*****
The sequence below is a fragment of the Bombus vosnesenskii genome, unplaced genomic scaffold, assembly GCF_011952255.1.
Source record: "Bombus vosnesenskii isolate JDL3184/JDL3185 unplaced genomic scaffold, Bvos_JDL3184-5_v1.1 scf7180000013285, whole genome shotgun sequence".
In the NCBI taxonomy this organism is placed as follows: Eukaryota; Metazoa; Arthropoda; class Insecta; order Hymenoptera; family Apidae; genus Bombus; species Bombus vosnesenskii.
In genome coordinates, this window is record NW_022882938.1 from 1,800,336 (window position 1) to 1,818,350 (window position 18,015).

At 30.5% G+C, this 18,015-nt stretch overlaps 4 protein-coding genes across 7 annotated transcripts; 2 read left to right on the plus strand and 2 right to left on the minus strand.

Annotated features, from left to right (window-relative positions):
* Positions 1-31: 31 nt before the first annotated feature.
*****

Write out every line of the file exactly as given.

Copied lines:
The sequence below is a fragment of the Bombus vosnesenskii genome, unplaced genomic scaffold, assembly GCF_011952255.1.
Source record: "Bombus vosnesenskii isolate JDL3184/JDL3185 unplaced genomic scaffold, Bvos_JDL3184-5_v1.1 scf7180000013285, whole genome shotgun sequence".
In the NCBI taxonomy this organism is placed as follows: Eukaryota; Metazoa; Arthropoda; class Insecta; order Hymenoptera; family Apidae; genus Bombus; species Bombus vosnesenskii.
In genome coordinates, this window is record NW_022882938.1 from 1,800,336 (window position 1) to 1,818,350 (window position 18,015).

At 30.5% G+C, this 18,015-nt stretch overlaps 4 protein-coding genes across 7 annotated transcripts; 2 read left to right on the plus strand and 2 right to left on the minus strand.

Annotated features, from left to right (window-relative positions):
* Positions 1-31: 31 nt before the first annotated feature.